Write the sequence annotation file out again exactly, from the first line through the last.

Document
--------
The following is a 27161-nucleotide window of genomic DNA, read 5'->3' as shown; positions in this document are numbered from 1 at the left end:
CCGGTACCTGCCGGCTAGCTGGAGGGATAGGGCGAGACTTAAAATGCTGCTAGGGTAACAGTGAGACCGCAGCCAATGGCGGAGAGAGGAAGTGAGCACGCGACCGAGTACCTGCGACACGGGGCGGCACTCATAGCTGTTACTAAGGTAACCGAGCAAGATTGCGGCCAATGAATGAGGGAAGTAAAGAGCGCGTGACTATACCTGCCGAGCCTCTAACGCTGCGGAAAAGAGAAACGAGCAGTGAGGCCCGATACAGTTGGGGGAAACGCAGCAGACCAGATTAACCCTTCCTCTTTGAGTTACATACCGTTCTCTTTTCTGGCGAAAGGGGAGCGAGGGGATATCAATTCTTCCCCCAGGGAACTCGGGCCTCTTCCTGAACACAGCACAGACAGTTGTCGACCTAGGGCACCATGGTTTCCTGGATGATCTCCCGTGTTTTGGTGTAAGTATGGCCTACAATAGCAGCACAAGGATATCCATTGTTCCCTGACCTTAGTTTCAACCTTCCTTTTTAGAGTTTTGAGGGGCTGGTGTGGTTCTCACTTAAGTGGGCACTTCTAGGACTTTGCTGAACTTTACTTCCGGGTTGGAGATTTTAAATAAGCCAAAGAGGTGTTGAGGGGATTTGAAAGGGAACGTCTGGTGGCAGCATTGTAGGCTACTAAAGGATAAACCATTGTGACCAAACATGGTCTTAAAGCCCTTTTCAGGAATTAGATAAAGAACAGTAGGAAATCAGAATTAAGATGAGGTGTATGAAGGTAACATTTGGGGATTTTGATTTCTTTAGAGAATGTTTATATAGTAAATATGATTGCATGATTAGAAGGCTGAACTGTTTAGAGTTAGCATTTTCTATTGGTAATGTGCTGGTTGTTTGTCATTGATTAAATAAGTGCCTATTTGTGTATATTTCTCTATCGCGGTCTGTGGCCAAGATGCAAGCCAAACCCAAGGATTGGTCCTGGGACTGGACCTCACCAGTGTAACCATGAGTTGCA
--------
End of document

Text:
The following is a 27161-nucleotide window of genomic DNA, read 5'->3' as shown; positions in this document are numbered from 1 at the left end:
CCGGTACCTGCCGGCTAGCTGGAGGGATAGGGCGAGACTTAAAATGCTGCTAGGGTAACAGTGAGACCGCAGCCAATGGCGGAGAGAGGAAGTGAGCACGCGACCGAGTACCTGCGACACGGGGCGGCACTCATAGCTGTTACTAAGGTAACCGAGCAAGATTGCGGCCAATGAATGAGGGAAGTAAAGAGCGCGTGACTATACCTGCCGAGCCTCTAACGCTGCGGAAAAGAGAAACGAGCAGTGAGGCCCGATACAGTTGGGGGAAACGCAGCAGACCAGATTAACCCTTCCTCTTTGAGTTACATACCGTTCTCTTTTCTGGCGAAAGGGGAGCGAGGGGATATCAATTCTTCCCCCAGGGAACTCGGGCCTCTTCCTGAACACAGCACAGACAGTTGTCGACCTAGGGCACCATGGTTTCCTGGATGATCTCCCGTGTTTTGGTGTAAGTATGGCCTACAATAGCAGCACAAGGATATCCATTGTTCCCTGACCTTAGTTTCAACCTTCCTTTTTAGAGTTTTGAGGGGCTGGTGTGGTTCTCACTTAAGTGGGCACTTCTAGGACTTTGCTGAACTTTACTTCCGGGTTGGAGATTTTAAATAAGCCAAAGAGGTGTTGAGGGGATTTGAAAGGGAACGTCTGGTGGCAGCATTGTAGGCTACTAAAGGATAAACCATTGTGACCAAACATGGTCTTAAAGCCCTTTTCAGGAATTAGATAAAGAACAGTAGGAAATCAGAATTAAGATGAGGTGTATGAAGGTAACATTTGGGGATTTTGATTTCTTTAGAGAATGTTTATATAGTAAATATGATTGCATGATTAGAAGGCTGAACTGTTTAGAGTTAGCATTTTCTATTGGTAATGTGCTGGTTGTTTGTCATTGATTAAATAAGTGCCTATTTGTGTATATTTCTCTATCGCGGTCTGTGGCCAAGATGCAAGCCAAACCCAAGGATTGGTCCTGGGACTGGACCTCACCAGTGTAACCATGAGTTGCA